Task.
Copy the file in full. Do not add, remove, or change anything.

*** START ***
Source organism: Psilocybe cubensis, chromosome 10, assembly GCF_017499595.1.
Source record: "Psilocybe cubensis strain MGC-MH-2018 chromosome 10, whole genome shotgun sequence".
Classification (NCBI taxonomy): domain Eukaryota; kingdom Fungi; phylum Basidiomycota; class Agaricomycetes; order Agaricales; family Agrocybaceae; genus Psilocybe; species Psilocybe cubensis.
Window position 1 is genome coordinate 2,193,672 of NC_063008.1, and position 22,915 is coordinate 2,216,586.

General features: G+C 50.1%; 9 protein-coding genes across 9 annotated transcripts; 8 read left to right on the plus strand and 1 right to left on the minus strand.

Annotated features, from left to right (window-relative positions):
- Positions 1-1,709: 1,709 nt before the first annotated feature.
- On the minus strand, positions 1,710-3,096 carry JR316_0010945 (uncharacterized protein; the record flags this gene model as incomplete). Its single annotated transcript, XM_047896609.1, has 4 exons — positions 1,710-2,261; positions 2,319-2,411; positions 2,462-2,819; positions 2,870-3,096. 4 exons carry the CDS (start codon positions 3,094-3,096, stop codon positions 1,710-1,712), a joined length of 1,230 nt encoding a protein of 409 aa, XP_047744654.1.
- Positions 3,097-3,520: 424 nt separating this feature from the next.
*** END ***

Source organism: Psilocybe cubensis, chromosome 10, assembly GCF_017499595.1.
Source record: "Psilocybe cubensis strain MGC-MH-2018 chromosome 10, whole genome shotgun sequence".
Classification (NCBI taxonomy): domain Eukaryota; kingdom Fungi; phylum Basidiomycota; class Agaricomycetes; order Agaricales; family Agrocybaceae; genus Psilocybe; species Psilocybe cubensis.
Window position 1 is genome coordinate 2,193,672 of NC_063008.1, and position 22,915 is coordinate 2,216,586.

General features: G+C 50.1%; 9 protein-coding genes across 9 annotated transcripts; 8 read left to right on the plus strand and 1 right to left on the minus strand.

Annotated features, from left to right (window-relative positions):
- Positions 1-1,709: 1,709 nt before the first annotated feature.
- On the minus strand, positions 1,710-3,096 carry JR316_0010945 (uncharacterized protein; the record flags this gene model as incomplete). Its single annotated transcript, XM_047896609.1, has 4 exons — positions 1,710-2,261; positions 2,319-2,411; positions 2,462-2,819; positions 2,870-3,096. 4 exons carry the CDS (start codon positions 3,094-3,096, stop codon positions 1,710-1,712), a joined length of 1,230 nt encoding a protein of 409 aa, XP_047744654.1.
- Positions 3,097-3,520: 424 nt separating this feature from the next.